I don’t personally believe, as a matter of fact or faith, that it matters at all to the “sleepers” where they lie, but I do believe it can matter a lot to those who hold  their memories close. The happy dissolution imagined in the first passage is a comforting way to think about a final resting place, isn’t it? In these passages Cather prepares us for that inevitable return to the earth. It doesn’t seem so sad or scary if we think of it as becoming part of a place that we have loved.

Sunset at Jericho

5 thoughts on “Dissolved Into Something: Reading My Ántonia

  1. Jeanne September 1, 2020 / 2:06 pm

    This is a lovely post, and a nice contrast to beginning-of-the-semester busyness.


    • Rohan Maitzen September 2, 2020 / 7:08 am

      Thank you. I find my liking for the novel overall fading a bit as it seems to dig deeper into “Woman as muse” territory but I’ll see how that plays out!


  2. Margie PETERS April 30, 2021 / 3:49 pm

    I don’t know why your article came up in my news feed… is it coincidence? is it the hand of a higher spirit, nudging me along my path? I don’t know — but a long, bumpy circuitous path led me here. As a writer in various media and a former English, Communications and Film teacher, I believed that if I haven’t read everything, certainly I’ve seen the film. Hah! While leading my Covid-suspended Monday night film group down here in Florida– just 4 couples who zoom and talk and laugh and miss each other– I read an interview with Lee Isaac Chung, the writer/ director of the much nominated film, Minari. Chung describes his difficulties selling his screenplays about superheros and other “genre” topics until one day he read a Willa Cather interview in which she said her writings didn’t sell when she was trying to fit in with the urbane citified tomes that were the rage at the time. She began selling when she wrote about her life as a pioneer. CHUNG took that statement as advice, wrote about his Korean family’s immigration to pursue the American dream and pow, hit film – great actors – success. Write what you know.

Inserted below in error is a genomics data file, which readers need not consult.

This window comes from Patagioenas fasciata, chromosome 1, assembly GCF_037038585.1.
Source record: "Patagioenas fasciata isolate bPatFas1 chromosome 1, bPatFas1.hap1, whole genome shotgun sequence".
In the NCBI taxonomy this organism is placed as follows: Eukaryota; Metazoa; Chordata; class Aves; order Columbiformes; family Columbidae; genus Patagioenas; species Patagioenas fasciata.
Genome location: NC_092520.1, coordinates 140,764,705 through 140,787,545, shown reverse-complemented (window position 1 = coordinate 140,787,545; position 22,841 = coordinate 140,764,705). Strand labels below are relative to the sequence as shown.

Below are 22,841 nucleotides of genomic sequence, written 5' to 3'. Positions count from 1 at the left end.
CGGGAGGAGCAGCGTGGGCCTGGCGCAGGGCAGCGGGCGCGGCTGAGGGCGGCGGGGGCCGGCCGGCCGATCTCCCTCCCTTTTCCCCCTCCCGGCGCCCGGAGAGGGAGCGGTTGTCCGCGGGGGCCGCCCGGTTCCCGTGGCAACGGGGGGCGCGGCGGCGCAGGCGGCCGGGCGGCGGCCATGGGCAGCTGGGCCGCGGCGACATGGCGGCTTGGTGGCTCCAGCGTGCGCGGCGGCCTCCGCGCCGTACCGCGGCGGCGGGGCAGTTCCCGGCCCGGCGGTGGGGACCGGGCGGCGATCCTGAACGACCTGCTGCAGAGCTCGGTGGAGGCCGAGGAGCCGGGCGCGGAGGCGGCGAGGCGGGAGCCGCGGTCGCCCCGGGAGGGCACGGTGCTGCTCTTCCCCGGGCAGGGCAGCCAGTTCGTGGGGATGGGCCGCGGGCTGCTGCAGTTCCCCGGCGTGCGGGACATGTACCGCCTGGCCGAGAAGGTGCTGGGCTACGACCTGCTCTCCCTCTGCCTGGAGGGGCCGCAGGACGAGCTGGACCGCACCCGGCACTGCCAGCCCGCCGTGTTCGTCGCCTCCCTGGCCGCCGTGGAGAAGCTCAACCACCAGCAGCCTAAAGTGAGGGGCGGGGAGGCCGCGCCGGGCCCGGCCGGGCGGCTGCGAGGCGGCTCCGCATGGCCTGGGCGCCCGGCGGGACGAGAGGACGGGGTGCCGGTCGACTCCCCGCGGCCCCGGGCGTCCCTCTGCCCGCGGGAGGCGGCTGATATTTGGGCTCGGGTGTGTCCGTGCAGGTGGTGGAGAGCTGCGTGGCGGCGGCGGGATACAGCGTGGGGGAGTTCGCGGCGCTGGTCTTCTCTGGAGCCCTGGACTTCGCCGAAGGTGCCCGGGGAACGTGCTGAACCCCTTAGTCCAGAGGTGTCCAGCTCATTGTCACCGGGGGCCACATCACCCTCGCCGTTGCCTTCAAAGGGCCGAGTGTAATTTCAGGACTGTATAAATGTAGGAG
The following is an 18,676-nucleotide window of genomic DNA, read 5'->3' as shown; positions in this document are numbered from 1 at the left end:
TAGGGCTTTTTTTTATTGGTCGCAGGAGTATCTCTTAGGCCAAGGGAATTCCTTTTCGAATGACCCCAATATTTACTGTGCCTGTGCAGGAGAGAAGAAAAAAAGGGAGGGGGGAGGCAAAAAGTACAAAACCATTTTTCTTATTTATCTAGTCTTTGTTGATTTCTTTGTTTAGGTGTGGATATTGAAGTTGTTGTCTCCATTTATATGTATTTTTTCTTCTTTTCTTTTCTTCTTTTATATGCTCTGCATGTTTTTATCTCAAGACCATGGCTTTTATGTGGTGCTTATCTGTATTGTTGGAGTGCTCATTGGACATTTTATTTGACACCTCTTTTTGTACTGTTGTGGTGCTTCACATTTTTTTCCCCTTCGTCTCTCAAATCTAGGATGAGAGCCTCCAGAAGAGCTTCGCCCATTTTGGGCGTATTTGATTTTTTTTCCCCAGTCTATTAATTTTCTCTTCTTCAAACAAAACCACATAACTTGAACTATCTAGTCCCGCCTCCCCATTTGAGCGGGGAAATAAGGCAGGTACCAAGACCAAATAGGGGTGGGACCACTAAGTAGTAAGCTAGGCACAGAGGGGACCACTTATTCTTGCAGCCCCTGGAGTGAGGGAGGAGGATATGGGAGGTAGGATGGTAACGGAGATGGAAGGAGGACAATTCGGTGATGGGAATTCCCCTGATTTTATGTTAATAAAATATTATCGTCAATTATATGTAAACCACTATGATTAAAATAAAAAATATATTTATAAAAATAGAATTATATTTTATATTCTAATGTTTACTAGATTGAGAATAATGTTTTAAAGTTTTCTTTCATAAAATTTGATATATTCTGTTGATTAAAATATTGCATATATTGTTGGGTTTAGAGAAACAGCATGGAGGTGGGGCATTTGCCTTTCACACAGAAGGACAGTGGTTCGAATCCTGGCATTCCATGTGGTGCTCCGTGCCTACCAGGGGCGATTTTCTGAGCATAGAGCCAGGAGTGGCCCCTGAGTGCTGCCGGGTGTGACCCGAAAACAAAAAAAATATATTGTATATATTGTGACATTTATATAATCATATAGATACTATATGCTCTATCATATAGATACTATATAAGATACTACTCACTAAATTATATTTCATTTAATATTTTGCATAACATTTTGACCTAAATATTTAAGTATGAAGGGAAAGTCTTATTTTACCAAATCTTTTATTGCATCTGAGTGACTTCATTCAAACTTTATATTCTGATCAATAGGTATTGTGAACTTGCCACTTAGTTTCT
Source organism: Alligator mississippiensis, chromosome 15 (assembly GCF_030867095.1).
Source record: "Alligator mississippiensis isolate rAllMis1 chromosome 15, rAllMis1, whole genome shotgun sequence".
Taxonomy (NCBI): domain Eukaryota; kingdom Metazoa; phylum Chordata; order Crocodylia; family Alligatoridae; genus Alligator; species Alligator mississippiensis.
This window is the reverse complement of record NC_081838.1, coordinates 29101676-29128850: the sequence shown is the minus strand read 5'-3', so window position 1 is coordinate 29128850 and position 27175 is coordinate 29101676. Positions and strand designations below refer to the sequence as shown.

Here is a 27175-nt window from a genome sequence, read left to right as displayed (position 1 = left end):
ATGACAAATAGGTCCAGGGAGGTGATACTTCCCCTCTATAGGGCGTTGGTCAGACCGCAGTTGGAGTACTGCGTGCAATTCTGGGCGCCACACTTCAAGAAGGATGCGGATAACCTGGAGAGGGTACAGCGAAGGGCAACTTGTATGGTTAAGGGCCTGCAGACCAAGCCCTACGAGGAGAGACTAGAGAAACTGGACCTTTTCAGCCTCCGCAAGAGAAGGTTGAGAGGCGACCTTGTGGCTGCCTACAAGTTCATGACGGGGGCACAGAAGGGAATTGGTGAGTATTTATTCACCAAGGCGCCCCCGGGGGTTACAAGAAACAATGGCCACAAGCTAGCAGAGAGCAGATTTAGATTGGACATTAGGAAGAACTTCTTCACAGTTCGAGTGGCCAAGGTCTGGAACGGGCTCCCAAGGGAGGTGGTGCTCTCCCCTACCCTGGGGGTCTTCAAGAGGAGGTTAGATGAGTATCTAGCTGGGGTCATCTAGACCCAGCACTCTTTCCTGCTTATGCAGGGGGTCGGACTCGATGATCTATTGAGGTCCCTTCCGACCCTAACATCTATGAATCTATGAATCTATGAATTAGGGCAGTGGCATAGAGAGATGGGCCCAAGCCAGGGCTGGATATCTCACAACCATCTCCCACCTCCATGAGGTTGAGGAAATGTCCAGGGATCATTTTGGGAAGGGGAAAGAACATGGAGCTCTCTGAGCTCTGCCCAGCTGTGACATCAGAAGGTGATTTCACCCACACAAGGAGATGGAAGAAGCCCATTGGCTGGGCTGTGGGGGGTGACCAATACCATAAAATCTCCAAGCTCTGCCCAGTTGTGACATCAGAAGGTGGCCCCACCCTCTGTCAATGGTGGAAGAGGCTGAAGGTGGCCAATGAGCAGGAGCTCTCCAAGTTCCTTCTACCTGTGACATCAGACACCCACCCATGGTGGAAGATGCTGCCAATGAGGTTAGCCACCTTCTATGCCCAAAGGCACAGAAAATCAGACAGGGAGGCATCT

Anyway, when I mentioned Cather to my film group none of us had ever read her… and we’re artists, writers, doctors—educated— with gaping holes in our education. So our book group took a survey, none of us had ever read Cather either. This month we’re reading My Antonia for our May gathering . We love pulling out evocative paragraphs, striking images, poetic prose as well as the usual book group topics. Your article will be discussed. Thank you. Thank the gods of coincidence. I don’t know why your website popped up on my phone, all I can reasonably think is, that’s what The Universe wanted to happen. So thank you. And thank you, Universe.


  3. Rohan Maitzen May 1, 2021 / 5:25 pm


    It’s the magic of algorithms, I’m sure. I hope you have a great discussion of this novel!


  4. John Hamilton May 14, 2021 / 2:41 pm

    I think the first passage depicts a transcendental experience, a feeling of being one with the universe. My book club group of mostly octogenarians read it this month, some for the third or fourth time, and loved it.